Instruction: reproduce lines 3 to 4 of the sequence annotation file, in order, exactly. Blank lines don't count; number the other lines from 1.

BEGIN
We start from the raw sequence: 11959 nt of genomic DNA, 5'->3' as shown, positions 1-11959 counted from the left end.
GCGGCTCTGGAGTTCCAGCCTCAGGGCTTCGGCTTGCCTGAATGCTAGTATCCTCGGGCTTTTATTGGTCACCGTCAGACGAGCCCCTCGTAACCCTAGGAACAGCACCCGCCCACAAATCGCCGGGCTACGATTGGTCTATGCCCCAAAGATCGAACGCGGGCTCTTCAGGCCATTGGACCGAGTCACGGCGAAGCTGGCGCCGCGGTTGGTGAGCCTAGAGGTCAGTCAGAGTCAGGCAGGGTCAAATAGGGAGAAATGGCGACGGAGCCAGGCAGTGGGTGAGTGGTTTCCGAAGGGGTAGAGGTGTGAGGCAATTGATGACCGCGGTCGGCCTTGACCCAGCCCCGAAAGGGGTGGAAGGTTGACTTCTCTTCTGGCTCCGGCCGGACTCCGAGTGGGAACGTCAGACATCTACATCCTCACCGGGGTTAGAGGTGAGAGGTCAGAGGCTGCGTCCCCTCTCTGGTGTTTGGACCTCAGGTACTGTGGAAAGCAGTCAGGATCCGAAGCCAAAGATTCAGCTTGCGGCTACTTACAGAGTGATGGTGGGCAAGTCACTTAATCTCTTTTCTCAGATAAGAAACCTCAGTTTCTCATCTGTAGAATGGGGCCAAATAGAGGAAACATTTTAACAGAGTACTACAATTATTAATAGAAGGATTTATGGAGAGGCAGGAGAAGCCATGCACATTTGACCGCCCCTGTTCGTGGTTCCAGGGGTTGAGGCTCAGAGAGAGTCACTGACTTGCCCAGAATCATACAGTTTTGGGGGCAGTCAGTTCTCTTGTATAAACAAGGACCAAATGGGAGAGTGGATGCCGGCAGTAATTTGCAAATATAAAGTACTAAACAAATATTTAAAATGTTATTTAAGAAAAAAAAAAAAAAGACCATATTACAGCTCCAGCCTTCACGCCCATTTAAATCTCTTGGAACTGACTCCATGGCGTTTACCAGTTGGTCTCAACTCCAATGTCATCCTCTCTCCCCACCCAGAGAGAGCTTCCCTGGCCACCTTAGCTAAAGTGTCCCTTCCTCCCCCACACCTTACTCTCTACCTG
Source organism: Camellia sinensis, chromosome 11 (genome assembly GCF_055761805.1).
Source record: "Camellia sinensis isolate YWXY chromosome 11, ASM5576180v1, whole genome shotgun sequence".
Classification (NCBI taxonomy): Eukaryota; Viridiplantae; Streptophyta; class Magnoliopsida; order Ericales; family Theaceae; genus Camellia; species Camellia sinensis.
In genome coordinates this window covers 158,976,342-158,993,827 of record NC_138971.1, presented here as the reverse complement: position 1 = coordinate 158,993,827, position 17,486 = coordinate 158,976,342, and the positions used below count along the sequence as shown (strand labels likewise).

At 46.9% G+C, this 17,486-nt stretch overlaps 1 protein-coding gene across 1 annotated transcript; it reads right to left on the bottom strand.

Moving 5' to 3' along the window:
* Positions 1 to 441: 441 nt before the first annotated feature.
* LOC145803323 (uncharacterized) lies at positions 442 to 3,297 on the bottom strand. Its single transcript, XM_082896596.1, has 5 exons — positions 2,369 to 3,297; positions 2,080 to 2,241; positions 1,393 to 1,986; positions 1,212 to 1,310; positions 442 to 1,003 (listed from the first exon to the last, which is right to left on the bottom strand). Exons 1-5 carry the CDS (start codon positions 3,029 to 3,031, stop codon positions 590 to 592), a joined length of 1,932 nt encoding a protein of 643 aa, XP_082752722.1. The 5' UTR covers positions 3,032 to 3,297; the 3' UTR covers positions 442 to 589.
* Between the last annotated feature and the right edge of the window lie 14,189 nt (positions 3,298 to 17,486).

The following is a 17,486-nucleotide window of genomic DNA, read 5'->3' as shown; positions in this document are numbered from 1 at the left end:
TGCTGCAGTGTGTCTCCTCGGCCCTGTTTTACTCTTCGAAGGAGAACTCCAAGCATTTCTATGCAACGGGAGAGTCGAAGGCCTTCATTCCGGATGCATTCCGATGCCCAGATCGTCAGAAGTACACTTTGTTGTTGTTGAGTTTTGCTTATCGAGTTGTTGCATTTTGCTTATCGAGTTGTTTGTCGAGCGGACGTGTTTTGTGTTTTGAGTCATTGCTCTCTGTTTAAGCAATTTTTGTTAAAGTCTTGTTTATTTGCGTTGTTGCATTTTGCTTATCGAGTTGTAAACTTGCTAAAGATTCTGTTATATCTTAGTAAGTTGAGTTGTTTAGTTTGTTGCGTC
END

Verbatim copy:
Source organism: Camellia sinensis, chromosome 11 (genome assembly GCF_055761805.1).
Source record: "Camellia sinensis isolate YWXY chromosome 11, ASM5576180v1, whole genome shotgun sequence".